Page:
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Shortcomings In Hospital-level Care By Aged Care Provider

Aged Care Commissioner Carolyn Cooper has released a report today finding Calvary Hospital Southland Limited (Calvary) breached the Code of Health and Disability Services Consumers’ Rights for hospital-level care provided to a resident.

The female resident had multiple comorbidities and had experienced a decline in mobility in the years prior to the event. The physiotherapist’s plan outlined alternative mobility requirements instead of walking, which was found to be too fatiguing.

The woman suffered a fall, while being assisted with walking to the toilet by staff, which was contrary to the physiotherapists advice. She was later admitted to hospital. Following x-rays, which revealed two fractures, the woman was referred to palliative care, where she passed away a short while later. The case was referred to HDC by the Coroner, who had concerns about the care the woman received at Calvary.

Ms Cooper found Calvary breached the Code for failing to provide services with reasonable care and skill (Right 4) | Tautikanga. This covered several shortcomings in care.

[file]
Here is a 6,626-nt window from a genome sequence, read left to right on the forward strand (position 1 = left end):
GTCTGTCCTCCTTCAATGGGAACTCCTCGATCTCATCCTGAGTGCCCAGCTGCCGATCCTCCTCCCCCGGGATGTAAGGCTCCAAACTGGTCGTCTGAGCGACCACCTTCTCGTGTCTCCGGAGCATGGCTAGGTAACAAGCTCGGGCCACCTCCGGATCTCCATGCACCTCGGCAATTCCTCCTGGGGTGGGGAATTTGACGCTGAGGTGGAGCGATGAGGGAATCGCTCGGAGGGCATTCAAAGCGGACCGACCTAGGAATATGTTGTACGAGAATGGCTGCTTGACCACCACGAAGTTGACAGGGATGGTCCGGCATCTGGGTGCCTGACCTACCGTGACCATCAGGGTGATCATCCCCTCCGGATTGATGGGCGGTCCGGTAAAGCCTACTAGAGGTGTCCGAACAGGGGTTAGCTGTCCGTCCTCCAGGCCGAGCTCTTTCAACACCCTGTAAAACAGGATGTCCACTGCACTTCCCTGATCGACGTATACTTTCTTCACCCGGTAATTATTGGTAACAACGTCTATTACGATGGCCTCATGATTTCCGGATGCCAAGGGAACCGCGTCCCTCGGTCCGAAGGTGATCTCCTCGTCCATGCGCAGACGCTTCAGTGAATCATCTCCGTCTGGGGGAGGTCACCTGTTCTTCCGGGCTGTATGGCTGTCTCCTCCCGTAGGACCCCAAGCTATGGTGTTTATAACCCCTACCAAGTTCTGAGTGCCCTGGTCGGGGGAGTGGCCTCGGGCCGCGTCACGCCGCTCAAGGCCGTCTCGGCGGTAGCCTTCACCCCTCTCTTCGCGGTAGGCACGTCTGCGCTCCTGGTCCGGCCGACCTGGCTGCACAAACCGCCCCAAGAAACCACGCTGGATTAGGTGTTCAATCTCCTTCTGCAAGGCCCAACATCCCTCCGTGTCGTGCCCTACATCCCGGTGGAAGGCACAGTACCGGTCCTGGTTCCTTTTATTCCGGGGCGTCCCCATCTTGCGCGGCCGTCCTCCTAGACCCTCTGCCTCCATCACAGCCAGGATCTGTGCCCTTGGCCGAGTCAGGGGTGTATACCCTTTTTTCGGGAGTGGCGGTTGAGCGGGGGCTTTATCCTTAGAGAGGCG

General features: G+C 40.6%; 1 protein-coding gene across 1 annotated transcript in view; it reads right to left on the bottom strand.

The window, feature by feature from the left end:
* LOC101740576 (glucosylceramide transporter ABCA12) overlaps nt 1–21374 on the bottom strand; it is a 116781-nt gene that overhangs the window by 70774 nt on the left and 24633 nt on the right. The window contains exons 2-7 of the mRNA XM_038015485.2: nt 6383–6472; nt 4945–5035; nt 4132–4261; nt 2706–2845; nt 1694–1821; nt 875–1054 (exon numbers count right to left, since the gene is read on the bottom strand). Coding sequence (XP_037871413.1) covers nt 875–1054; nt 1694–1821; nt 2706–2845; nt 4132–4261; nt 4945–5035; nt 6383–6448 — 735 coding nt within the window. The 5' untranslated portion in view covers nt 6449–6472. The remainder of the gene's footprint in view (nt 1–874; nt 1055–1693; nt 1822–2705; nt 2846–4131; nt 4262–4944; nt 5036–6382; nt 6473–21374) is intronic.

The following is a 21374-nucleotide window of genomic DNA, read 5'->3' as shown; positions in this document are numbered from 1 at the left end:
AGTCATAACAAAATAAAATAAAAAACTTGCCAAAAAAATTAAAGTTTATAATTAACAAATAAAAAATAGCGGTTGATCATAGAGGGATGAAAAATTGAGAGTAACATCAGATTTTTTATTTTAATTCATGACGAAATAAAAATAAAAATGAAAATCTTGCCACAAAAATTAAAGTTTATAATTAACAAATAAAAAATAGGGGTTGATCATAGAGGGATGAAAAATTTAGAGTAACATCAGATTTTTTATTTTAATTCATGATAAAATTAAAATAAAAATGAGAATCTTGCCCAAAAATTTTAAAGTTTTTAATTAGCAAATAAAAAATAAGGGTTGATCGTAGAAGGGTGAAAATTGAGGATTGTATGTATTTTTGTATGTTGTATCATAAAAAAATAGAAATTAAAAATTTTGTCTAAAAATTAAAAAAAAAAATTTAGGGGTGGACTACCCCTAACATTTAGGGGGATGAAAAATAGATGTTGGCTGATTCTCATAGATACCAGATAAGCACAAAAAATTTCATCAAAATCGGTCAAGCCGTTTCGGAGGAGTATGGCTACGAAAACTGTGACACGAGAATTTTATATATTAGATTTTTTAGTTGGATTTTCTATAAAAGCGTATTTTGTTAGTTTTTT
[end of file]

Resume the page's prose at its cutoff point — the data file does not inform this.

Coordination of care between staff in relation to the woman’s mobility was inadequate. On several occasions, staff failed to follow the physiotherapist’s instructions when mobilising the woman. Finally, there was a lack of post-fall assessment and a poor standard of documentation.

"The physiotherapist documented the woman’s mobility requirements appropriately and in a timely manner in the clinical records, but I am critical that the oncoming staff did not review the clinical records to identify any changes in the woman’s care plan," Ms Cooper said.

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"In my view, the overall coordination of the woman’s care between staff members at Calvary in relation to her mobility was inadequate."

Ms Cooper expressed concerns about the failure by several staff members to appropriately document the care provided. She noted that previous reports by this Office have stressed the importance of providers keeping full and accurate clinical records.

"Calvary has a responsibility to provide oversight of its staff in relation to the standard of documentation. In my view, these deficiencies indicate a pattern of poor documentation at Calvary, which I find concerning," she said.

Ms Cooper expressed her sincere condolences to the woman’s family for their loss and acknowledged their distress in the days prior to her passing.

Since the events outlined in the report, Calvary has undertaken an internal investigation and identified a number of areas for improvement, including implementing a traffic light system to ensure patient mobilisation and handling requirements are explained clearly on the boards above patients’ beds.

Considering these changes, Ms Cooper’s recommendations for Calvary included for that they provide a formal apology to the woman’s family and provide education/training to its staff on handover/coordination of care.

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